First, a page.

The Liberals’ argument that ACT private schools should be on a funding par with private schools elsewhere is vacuous. It has no regard to the circumstances of private school students in the ACT or the level of student disadvantage in these schools. For example, average incomes in the ACT are much higher than in other states so that private schools are much more affordable for families here.

The real injustice in ACT education is not the lack of funding for private schools. It is the huge achievement gap between rich and poor.

The OECD’s Programme for International Student Assessments (PISA) show that the ACT has the largest achievement gap between high and low SES students in Australia. On average, low SES students are about three to four years in learning behind high SES students.

Low SES students are also doing worse than those in most other states. Their average results are about six months or more of schooling behind low SES students in all other states except Tasmania and the Northern Territory. The latest national PISA report says:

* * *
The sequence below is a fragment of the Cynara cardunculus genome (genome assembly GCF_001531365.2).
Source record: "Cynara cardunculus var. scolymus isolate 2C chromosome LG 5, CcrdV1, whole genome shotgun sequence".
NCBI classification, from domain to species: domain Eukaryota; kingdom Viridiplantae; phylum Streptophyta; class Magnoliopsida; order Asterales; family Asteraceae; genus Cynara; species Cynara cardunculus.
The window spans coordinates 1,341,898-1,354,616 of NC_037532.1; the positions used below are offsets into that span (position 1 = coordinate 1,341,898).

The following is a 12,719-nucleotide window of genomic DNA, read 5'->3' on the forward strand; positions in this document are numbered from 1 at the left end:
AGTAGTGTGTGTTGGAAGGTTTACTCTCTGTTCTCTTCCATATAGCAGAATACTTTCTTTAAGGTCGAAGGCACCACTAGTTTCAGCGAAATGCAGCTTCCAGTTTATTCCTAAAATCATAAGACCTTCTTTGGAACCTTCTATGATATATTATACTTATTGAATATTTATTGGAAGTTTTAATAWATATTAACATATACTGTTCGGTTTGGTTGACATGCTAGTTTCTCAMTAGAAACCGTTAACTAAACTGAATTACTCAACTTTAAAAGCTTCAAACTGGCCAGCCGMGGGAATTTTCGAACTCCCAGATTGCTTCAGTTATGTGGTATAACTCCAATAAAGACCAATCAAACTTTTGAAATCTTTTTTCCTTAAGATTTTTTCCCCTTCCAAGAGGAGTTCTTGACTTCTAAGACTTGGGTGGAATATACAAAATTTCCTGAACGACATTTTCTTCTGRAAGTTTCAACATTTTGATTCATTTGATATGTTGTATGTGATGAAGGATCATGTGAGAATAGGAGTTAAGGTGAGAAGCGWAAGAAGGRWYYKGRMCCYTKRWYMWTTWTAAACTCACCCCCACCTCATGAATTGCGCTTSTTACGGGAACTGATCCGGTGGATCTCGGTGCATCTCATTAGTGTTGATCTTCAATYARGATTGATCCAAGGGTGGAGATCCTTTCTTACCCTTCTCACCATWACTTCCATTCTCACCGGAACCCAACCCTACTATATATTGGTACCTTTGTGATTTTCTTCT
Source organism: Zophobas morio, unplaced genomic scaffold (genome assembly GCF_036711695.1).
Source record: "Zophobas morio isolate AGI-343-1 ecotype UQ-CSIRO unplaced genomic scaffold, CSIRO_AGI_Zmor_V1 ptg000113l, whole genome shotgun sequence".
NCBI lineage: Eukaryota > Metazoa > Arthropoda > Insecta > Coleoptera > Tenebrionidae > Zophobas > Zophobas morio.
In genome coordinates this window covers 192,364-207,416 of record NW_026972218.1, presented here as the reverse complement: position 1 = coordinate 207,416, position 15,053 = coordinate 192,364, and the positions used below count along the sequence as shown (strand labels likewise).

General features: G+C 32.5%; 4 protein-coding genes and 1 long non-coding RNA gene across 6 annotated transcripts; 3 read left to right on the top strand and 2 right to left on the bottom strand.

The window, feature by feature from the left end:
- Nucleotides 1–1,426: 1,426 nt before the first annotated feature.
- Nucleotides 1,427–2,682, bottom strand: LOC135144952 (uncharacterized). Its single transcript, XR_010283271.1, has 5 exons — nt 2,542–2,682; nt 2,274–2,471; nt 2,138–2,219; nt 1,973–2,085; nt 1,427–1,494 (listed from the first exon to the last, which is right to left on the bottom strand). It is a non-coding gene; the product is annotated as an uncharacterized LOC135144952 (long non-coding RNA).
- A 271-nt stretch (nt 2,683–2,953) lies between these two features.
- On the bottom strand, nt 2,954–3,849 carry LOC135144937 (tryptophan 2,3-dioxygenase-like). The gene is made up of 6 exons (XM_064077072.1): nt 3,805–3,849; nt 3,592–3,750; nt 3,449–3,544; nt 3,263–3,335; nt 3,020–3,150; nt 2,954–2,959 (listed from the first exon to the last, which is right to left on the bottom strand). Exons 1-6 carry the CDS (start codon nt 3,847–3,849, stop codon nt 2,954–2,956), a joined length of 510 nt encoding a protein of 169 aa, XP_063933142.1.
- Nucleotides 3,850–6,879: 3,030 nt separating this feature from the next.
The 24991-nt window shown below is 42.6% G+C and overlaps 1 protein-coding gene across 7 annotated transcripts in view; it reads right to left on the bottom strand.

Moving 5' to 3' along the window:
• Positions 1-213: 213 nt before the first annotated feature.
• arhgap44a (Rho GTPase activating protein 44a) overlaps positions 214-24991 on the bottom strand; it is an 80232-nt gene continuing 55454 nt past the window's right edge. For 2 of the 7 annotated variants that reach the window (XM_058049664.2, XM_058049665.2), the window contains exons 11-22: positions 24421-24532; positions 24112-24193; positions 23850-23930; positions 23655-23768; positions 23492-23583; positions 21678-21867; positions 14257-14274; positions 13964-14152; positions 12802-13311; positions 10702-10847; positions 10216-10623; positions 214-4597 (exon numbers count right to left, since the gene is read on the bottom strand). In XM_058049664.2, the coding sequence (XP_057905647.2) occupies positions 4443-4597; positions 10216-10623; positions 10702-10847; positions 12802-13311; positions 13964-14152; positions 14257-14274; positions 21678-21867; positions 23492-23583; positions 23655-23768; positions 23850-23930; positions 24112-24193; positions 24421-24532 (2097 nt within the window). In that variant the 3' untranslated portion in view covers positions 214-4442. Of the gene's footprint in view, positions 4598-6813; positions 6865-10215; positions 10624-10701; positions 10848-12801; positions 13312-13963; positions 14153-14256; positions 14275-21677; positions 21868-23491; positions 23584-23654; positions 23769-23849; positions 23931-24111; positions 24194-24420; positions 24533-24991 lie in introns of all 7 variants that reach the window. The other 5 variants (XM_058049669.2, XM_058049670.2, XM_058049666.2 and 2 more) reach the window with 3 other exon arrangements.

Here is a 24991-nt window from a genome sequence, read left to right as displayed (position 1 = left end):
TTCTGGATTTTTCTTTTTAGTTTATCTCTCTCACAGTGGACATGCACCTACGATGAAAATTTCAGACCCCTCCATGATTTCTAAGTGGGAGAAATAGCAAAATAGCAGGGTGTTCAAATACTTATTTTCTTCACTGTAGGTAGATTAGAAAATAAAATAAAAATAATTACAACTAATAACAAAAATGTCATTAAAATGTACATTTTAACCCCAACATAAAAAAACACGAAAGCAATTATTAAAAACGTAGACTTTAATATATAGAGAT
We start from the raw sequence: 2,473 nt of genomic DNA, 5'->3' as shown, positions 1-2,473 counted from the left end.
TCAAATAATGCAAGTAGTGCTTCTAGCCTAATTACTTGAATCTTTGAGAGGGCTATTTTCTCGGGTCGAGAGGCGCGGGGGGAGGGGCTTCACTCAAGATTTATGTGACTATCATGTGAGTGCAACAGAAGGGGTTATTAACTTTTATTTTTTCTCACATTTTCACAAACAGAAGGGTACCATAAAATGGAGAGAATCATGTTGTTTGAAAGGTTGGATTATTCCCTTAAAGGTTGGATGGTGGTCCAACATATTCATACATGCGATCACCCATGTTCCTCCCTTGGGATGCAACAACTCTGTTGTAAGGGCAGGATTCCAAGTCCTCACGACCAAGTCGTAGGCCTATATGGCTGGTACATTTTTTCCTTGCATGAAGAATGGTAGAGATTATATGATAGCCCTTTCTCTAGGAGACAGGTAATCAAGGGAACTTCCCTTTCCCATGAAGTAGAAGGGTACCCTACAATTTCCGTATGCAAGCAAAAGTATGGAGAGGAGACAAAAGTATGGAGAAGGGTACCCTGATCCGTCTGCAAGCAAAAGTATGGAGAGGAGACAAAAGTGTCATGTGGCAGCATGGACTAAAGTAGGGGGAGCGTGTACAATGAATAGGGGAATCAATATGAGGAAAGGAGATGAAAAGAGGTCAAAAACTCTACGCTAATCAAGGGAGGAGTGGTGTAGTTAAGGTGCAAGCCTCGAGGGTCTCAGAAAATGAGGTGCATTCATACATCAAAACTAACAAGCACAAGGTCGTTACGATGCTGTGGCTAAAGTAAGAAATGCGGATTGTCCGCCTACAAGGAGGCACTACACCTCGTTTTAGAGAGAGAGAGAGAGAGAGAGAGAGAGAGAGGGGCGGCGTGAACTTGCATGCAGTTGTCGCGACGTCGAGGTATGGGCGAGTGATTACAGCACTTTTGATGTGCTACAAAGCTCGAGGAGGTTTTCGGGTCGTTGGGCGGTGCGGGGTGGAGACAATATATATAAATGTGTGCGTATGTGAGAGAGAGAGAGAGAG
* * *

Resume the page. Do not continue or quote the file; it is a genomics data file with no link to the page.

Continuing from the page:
….low socioeconomic students in the Australian Capital Territory are not particularly well served by their education system, with average scores for these students only just above those for Tasmania and the Northern Territory, and between 19 and 24 score points lower than students of the same socioeconomic level in the other five states. [p. 281]

The latest NAPLAN results also show large achievement gaps between children of highly educated and highly skilled parents and those from lowly educated and low-skilled families. For example, Year 5 and Year 9 students of low educated and low-skilled parents are about three to four years behind students of high educated and highly skilled parents in literacy and numeracy.